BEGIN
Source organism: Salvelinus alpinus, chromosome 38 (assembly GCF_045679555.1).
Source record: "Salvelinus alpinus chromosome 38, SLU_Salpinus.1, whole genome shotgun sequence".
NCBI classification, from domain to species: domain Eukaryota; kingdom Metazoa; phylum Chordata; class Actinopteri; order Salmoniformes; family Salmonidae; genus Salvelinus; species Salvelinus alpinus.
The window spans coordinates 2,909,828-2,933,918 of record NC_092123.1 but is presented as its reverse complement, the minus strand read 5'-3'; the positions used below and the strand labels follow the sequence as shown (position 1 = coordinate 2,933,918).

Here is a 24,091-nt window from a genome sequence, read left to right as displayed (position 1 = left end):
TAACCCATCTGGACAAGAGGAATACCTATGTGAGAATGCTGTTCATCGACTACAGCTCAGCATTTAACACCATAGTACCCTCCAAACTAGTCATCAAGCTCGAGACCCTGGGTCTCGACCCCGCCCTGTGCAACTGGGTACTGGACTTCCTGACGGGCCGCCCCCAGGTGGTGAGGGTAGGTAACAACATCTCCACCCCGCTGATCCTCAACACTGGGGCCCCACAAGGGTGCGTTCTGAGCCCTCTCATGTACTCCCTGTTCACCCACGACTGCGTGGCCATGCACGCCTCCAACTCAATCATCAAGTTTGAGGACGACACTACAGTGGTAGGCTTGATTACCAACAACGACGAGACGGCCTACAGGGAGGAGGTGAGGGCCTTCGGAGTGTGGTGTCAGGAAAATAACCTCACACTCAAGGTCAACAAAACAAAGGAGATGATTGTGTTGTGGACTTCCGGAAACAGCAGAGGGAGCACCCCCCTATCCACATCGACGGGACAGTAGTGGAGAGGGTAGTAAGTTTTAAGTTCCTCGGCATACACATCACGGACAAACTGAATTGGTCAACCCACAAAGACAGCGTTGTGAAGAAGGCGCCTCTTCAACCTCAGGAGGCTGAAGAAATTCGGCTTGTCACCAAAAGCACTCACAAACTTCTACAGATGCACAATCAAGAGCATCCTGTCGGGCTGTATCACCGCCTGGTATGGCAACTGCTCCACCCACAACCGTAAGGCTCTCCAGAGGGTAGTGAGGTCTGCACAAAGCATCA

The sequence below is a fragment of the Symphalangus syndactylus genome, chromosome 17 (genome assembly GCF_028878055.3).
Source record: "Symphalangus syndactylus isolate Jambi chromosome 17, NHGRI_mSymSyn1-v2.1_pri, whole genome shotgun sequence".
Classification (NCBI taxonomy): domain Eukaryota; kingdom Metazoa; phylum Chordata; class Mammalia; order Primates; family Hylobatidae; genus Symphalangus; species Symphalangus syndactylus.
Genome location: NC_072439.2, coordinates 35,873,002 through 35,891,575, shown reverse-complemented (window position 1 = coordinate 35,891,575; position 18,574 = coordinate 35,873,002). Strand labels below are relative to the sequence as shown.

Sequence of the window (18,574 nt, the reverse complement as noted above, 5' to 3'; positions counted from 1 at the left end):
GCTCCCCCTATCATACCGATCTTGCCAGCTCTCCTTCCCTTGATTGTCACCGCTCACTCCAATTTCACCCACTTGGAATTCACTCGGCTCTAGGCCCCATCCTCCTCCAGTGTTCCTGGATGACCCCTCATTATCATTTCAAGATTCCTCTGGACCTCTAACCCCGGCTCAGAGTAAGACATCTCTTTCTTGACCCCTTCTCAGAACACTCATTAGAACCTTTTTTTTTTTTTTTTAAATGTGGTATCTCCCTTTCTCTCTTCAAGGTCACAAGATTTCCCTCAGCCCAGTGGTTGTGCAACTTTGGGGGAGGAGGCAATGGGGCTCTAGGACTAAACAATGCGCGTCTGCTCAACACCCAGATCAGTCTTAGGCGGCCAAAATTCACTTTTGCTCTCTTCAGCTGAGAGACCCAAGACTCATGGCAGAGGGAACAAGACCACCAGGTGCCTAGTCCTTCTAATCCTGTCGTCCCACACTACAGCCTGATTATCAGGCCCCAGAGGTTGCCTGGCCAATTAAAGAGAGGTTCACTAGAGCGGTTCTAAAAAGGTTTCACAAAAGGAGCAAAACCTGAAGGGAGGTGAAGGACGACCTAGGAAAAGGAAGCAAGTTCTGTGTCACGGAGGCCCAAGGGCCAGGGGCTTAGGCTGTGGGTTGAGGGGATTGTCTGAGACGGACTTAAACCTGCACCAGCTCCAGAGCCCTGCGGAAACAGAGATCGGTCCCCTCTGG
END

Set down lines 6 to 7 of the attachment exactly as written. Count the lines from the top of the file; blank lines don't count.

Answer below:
TAACCCATCTGGACAAGAGGAATACCTATGTGAGAATGCTGTTCATCGACTACAGCTCAGCATTTAACACCATAGTACCCTCCAAACTAGTCATCAAGCTCGAGACCCTGGGTCTCGACCCCGCCCTGTGCAACTGGGTACTGGACTTCCTGACGGGCCGCCCCCAGGTGGTGAGGGTAGGTAACAACATCTCCACCCCGCTGATCCTCAACACTGGGGCCCCACAAGGGTGCGTTCTGAGCCCTCTCATGTACTCCCTGTTCACCCACGACTGCGTGGCCATGCACGCCTCCAACTCAATCATCAAGTTTGAGGACGACACTACAGTGGTAGGCTTGATTACCAACAACGACGAGACGGCCTACAGGGAGGAGGTGAGGGCCTTCGGAGTGTGGTGTCAGGAAAATAACCTCACACTCAAGGTCAACAAAACAAAGGAGATGATTGTGTTGTGGACTTCCGGAAACAGCAGAGGGAGCACCCCCCTATCCACATCGACGGGACAGTAGTGGAGAGGGTAGTAAGTTTTAAGTTCCTCGGCATACACATCACGGACAAACTGAATTGGTCAACCCACAAAGACAGCGTTGTGAAGAAGGCGCCTCTTCAACCTCAGGAGGCTGAAGAAATTCGGCTTGTCACCAAAAGCACTCACAAACTTCTACAGATGCACAATCAAGAGCATCCTGTCGGGCTGTATCACCGCCTGGTATGGCAACTGCTCCACCCACAACCGTAAGGCTCTCCAGAGGGTAGTGAGGTCTGCACAAAGCATCA

The sequence below is a fragment of the Symphalangus syndactylus genome, chromosome 17 (genome assembly GCF_028878055.3).